In Senegal, the majority of agriculture is rain-fed and unproductive, but providing women farmers with access to irrigation that is powered by renewable energy could boost production and incomes, while avoiding harmful greenhouse gas emissions. Work in the horticulture sector – which is concerned with ‘garden crops’ such as fruits, vegetables and ornamental plants – could target women as users of renewably-powered irrigation – as explained by Dr Laure Tall, Research Director of IPAR-Senegal.
In Bolivia, the economy has relied for too long on the male-dominated and polluting mining sector, along with natural gas, which generates few jobs – but by contrast, sustainable tourism could provide a truly eco-friendly, women-friendly route to national development and export earnings. That is the vision of the Bolivian Sustainable Tourism Observatory, a new institution formed by GLOW grantees SDSN Bolivia and its partners, explained Lykke Andersen, Executive Director. The initiative seeks to grow this very low-carbon sector, which attracts principally tourists by bus from neighbouring countries and emphasises low-carbon activities such as cycling and trekking. The Sustainable Tourism Observatory will especially promote the creation of high-quality jobs for women in the tourism sector.
In Nepal, women entrepreneurs in the forestry and agriculture sectors have been hard hit by the pandemic: many have lost work. However, there is an opportunity to upskill women in the use of digital technologies, so they can access market information and re-initiate productive business practices said Mani Ram Banjade of Southasia Institute of Advanced Studies (SIAS). There is, further, a chance to engage local governments to reorientate some of their more ‘traditional’ and ‘tokenistic’ women’s activities in a more empowering, sustainable direction.
From pilot practices to enlightened policies and investments
All of the action-research, pilot projects described above, which are now underway with GLOW funding are led by non-governmental and civil society groups. This raised a key question for discussion: do public policies and investments enable or undermine such initiatives?
“Are the policies really green, or are they green-washing?” challenged Dr Tall of Senegal.
Of course, the circumstances vary by country and locality, but speakers concluded that positive, local changes can be locked in and broader progress made on women’s economic empowerment and low carbon development, if projects take multi-faceted approaches to influencing public policies. There’s no one magic bullet.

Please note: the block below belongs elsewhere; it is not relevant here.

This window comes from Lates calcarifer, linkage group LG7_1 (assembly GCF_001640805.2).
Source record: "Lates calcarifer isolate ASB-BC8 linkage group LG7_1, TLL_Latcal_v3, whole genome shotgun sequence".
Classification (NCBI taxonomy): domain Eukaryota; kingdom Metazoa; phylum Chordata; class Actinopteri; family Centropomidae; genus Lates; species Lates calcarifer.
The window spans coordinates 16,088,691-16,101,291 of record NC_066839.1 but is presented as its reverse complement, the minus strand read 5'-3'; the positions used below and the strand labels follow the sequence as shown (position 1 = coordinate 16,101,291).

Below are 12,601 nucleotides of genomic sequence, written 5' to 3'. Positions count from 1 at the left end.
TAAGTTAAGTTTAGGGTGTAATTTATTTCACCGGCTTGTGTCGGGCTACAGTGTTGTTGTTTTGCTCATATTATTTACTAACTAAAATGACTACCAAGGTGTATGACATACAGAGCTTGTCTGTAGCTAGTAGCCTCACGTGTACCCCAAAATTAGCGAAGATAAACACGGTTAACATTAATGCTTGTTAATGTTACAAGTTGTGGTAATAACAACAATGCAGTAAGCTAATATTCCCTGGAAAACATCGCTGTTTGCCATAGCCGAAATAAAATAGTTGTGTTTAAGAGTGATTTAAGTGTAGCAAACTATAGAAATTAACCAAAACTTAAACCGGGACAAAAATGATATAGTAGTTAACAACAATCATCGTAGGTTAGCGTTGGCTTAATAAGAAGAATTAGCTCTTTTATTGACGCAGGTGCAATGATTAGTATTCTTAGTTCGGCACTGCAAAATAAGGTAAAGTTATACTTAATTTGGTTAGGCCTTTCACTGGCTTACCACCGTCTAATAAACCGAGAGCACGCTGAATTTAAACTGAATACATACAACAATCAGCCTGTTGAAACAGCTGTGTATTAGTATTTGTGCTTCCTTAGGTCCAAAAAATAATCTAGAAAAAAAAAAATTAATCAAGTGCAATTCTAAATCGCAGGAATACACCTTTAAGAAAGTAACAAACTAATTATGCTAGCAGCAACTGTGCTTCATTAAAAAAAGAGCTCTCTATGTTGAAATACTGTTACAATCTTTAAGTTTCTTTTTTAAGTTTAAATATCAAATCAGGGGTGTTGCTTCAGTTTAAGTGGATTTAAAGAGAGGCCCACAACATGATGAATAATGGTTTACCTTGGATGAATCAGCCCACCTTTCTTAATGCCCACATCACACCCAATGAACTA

For example, the Bolivian Observatory will work with national and local governments to demonstrate the economic and gender equality benefits of sustainable tourism, while also strengthening the digital and financial skills of women entrepreneurs themselves – said Dr Andersen.
The Nepal agriculture and forest project’s approach is similar – although they’ve noted the move towards decentralised government in Nepal. Local government elections will happen in May, and “we can closely work with the newly elected leaders and develop some of the policies and strategies with them, which could be applicable for the next five years or so. We see it as an opportunity for policy-making and influencing policy on the ground,” Dr Banjade said.
SIAS is also engaging with associations of women entrepreneurs and farmer field schools, as a well-proven route to identifying and advancing new innovations.
In Senegal and Guinea, said Dr Tall, the IPAR project will “be very careful in the way we are targeting the policy-makers. Sometimes it is not about the ministry we should target, but the specific agency or the specific individuals that can push forward the message.” She noted that IPAR has successfully worked in the past with researchers and policy-makers ‘outside West Africa region’ who influence the Senegalese and Guinean governments – as one part of an effective strategy.
Watch the full recording of the event below.